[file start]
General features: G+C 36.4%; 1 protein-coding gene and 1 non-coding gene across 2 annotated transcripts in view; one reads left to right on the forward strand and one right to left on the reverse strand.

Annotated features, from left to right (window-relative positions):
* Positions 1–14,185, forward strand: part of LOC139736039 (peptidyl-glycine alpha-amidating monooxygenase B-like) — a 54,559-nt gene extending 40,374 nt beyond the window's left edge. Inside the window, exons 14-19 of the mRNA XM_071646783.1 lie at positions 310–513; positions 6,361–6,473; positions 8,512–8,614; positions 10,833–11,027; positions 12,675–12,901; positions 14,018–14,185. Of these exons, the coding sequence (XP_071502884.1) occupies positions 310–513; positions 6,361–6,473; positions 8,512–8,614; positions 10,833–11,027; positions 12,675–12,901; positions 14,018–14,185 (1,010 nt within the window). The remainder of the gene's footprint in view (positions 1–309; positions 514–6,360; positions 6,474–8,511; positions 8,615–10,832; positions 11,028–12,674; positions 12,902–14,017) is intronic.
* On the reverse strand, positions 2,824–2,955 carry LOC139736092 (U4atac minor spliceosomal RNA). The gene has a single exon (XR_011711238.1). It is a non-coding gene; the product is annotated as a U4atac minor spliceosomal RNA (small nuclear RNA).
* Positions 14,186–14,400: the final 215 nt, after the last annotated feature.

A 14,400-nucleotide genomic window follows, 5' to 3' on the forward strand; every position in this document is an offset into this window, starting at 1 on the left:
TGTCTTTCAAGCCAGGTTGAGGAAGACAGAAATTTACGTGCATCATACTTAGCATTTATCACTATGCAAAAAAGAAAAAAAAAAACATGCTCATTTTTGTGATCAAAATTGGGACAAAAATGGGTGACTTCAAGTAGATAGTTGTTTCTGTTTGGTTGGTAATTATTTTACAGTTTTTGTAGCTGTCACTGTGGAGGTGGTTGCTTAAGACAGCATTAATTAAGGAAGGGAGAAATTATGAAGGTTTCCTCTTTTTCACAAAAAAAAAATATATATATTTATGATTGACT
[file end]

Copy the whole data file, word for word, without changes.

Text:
General features: G+C 36.4%; 1 protein-coding gene and 1 non-coding gene across 2 annotated transcripts in view; one reads left to right on the forward strand and one right to left on the reverse strand.

Annotated features, from left to right (window-relative positions):
* Positions 1–14,185, forward strand: part of LOC139736039 (peptidyl-glycine alpha-amidating monooxygenase B-like) — a 54,559-nt gene extending 40,374 nt beyond the window's left edge. Inside the window, exons 14-19 of the mRNA XM_071646783.1 lie at positions 310–513; positions 6,361–6,473; positions 8,512–8,614; positions 10,833–11,027; positions 12,675–12,901; positions 14,018–14,185. Of these exons, the coding sequence (XP_071502884.1) occupies positions 310–513; positions 6,361–6,473; positions 8,512–8,614; positions 10,833–11,027; positions 12,675–12,901; positions 14,018–14,185 (1,010 nt within the window). The remainder of the gene's footprint in view (positions 1–309; positions 514–6,360; positions 6,474–8,511; positions 8,615–10,832; positions 11,028–12,674; positions 12,902–14,017) is intronic.
* On the reverse strand, positions 2,824–2,955 carry LOC139736092 (U4atac minor spliceosomal RNA). The gene has a single exon (XR_011711238.1). It is a non-coding gene; the product is annotated as a U4atac minor spliceosomal RNA (small nuclear RNA).
* Positions 14,186–14,400: the final 215 nt, after the last annotated feature.

A 14,400-nucleotide genomic window follows, 5' to 3' on the forward strand; every position in this document is an offset into this window, starting at 1 on the left:
TGTCTTTCAAGCCAGGTTGAGGAAGACAGAAATTTACGTGCATCATACTTAGCATTTATCACTATGCAAAAAAGAAAAAAAAAAACATGCTCATTTTTGTGATCAAAATTGGGACAAAAATGGGTGACTTCAAGTAGATAGTTGTTTCTGTTTGGTTGGTAATTATTTTACAGTTTTTGTAGCTGTCACTGTGGAGGTGGTTGCTTAAGACAGCATTAATTAAGGAAGGGAGAAATTATGAAGGTTTCCTCTTTTTCACAAAAAAAAAATATATATATTTATGATTGACT